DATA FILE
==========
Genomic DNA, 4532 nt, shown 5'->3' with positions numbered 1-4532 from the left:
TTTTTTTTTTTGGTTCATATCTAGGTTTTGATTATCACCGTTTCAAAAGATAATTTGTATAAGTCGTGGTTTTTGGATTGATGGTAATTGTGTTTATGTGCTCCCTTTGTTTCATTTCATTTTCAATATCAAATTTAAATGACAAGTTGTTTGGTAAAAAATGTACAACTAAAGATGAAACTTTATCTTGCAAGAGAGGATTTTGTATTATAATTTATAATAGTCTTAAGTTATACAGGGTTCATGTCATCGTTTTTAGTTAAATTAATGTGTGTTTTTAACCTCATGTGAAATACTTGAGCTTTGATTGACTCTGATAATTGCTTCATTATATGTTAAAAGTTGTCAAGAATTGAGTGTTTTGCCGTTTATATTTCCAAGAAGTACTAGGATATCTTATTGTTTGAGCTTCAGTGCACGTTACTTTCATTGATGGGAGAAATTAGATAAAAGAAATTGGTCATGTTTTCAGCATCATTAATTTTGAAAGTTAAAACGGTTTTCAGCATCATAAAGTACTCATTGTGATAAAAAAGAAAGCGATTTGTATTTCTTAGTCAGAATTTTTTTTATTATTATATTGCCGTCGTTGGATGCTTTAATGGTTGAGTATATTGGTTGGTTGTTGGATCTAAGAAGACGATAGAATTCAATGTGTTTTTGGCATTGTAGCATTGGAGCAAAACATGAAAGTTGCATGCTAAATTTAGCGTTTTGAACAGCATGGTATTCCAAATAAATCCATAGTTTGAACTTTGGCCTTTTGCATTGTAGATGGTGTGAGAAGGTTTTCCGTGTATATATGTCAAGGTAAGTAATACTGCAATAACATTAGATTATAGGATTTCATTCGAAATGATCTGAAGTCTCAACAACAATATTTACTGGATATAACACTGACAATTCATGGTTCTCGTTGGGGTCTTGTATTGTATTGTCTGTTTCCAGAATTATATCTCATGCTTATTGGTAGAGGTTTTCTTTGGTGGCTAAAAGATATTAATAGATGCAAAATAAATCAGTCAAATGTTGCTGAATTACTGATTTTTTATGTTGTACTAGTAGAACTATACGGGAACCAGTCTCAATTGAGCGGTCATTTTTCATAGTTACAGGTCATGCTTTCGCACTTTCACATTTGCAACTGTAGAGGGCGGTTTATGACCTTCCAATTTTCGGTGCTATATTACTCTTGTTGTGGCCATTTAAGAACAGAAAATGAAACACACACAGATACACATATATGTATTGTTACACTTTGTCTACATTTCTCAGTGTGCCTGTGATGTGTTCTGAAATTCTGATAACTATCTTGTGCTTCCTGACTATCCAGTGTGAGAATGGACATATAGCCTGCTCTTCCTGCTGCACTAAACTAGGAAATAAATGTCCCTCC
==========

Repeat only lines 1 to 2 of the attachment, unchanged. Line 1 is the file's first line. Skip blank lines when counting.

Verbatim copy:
Genomic DNA, 4532 nt, shown 5'->3' with positions numbered 1-4532 from the left:
TTTTTTTTTTTGGTTCATATCTAGGTTTTGATTATCACCGTTTCAAAAGATAATTTGTATAAGTCGTGGTTTTTGGATTGATGGTAATTGTGTTTATGTGCTCCCTTTGTTTCATTTCATTTTCAATATCAAATTTAAATGACAAGTTGTTTGGTAAAAAATGTACAACTAAAGATGAAACTTTATCTTGCAAGAGAGGATTTTGTATTATAATTTATAATAGTCTTAAGTTATACAGGGTTCATGTCATCGTTTTTAGTTAAATTAATGTGTGTTTTTAACCTCATGTGAAATACTTGAGCTTTGATTGACTCTGATAATTGCTTCATTATATGTTAAAAGTTGTCAAGAATTGAGTGTTTTGCCGTTTATATTTCCAAGAAGTACTAGGATATCTTATTGTTTGAGCTTCAGTGCACGTTACTTTCATTGATGGGAGAAATTAGATAAAAGAAATTGGTCATGTTTTCAGCATCATTAATTTTGAAAGTTAAAACGGTTTTCAGCATCATAAAGTACTCATTGTGATAAAAAAGAAAGCGATTTGTATTTCTTAGTCAGAATTTTTTTTATTATTATATTGCCGTCGTTGGATGCTTTAATGGTTGAGTATATTGGTTGGTTGTTGGATCTAAGAAGACGATAGAATTCAATGTGTTTTTGGCATTGTAGCATTGGAGCAAAACATGAAAGTTGCATGCTAAATTTAGCGTTTTGAACAGCATGGTATTCCAAATAAATCCATAGTTTGAACTTTGGCCTTTTGCATTGTAGATGGTGTGAGAAGGTTTTCCGTGTATATATGTCAAGGTAAGTAATACTGCAATAACATTAGATTATAGGATTTCATTCGAAATGATCTGAAGTCTCAACAACAATATTTACTGGATATAACACTGACAATTCATGGTTCTCGTTGGGGTCTTGTATTGTATTGTCTGTTTCCAGAATTATATCTCATGCTTATTGGTAGAGGTTTTCTTTGGTGGCTAAAAGATATTAATAGATGCAAAATAAATCAGTCAAATGTTGCTGAATTACTGATTTTTTATGTTGTACTAGTAGAACTATACGGGAACCAGTCTCAATTGAGCGGTCATTTTTCATAGTTACAGGTCATGCTTTCGCACTTTCACATTTGCAACTGTAGAGGGCGGTTTATGACCTTCCAATTTTCGGTGCTATATTACTCTTGTTGTGGCCATTTAAGAACAGAAAATGAAACACACACAGATACACATATATGTATTGTTACACTTTGTCTACATTTCTCAGTGTGCCTGTGATGTGTTCTGAAATTCTGATAACTATCTTGTGCTTCCTGACTATCCAGTGTGAGAATGGACATATAGCCTGCTCTTCCTGCTGCACTAAACTAGGAAATAAATGTCCCTCC